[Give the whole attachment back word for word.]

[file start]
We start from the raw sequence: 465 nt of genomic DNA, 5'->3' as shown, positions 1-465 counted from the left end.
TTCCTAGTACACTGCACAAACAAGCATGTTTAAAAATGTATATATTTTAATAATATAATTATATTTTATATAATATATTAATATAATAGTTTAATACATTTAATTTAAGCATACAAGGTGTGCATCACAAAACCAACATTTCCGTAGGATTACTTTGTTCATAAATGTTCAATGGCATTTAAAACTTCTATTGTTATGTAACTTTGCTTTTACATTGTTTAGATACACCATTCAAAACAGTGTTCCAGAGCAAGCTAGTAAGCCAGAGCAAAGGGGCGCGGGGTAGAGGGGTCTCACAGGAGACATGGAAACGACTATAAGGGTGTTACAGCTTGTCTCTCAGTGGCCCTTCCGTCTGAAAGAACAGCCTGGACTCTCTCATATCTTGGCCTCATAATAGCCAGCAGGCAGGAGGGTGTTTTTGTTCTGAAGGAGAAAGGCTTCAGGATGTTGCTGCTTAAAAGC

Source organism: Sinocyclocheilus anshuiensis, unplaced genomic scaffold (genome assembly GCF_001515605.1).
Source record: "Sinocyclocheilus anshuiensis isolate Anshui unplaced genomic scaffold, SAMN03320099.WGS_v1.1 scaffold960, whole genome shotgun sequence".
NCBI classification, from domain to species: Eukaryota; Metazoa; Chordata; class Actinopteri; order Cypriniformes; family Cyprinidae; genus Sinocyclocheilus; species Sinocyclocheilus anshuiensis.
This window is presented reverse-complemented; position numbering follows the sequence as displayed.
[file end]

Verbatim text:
We start from the raw sequence: 465 nt of genomic DNA, 5'->3' as shown, positions 1-465 counted from the left end.
TTCCTAGTACACTGCACAAACAAGCATGTTTAAAAATGTATATATTTTAATAATATAATTATATTTTATATAATATATTAATATAATAGTTTAATACATTTAATTTAAGCATACAAGGTGTGCATCACAAAACCAACATTTCCGTAGGATTACTTTGTTCATAAATGTTCAATGGCATTTAAAACTTCTATTGTTATGTAACTTTGCTTTTACATTGTTTAGATACACCATTCAAAACAGTGTTCCAGAGCAAGCTAGTAAGCCAGAGCAAAGGGGCGCGGGGTAGAGGGGTCTCACAGGAGACATGGAAACGACTATAAGGGTGTTACAGCTTGTCTCTCAGTGGCCCTTCCGTCTGAAAGAACAGCCTGGACTCTCTCATATCTTGGCCTCATAATAGCCAGCAGGCAGGAGGGTGTTTTTGTTCTGAAGGAGAAAGGCTTCAGGATGTTGCTGCTTAAAAGC

Source organism: Sinocyclocheilus anshuiensis, unplaced genomic scaffold (genome assembly GCF_001515605.1).
Source record: "Sinocyclocheilus anshuiensis isolate Anshui unplaced genomic scaffold, SAMN03320099.WGS_v1.1 scaffold960, whole genome shotgun sequence".
NCBI classification, from domain to species: Eukaryota; Metazoa; Chordata; class Actinopteri; order Cypriniformes; family Cyprinidae; genus Sinocyclocheilus; species Sinocyclocheilus anshuiensis.
This window is presented reverse-complemented; position numbering follows the sequence as displayed.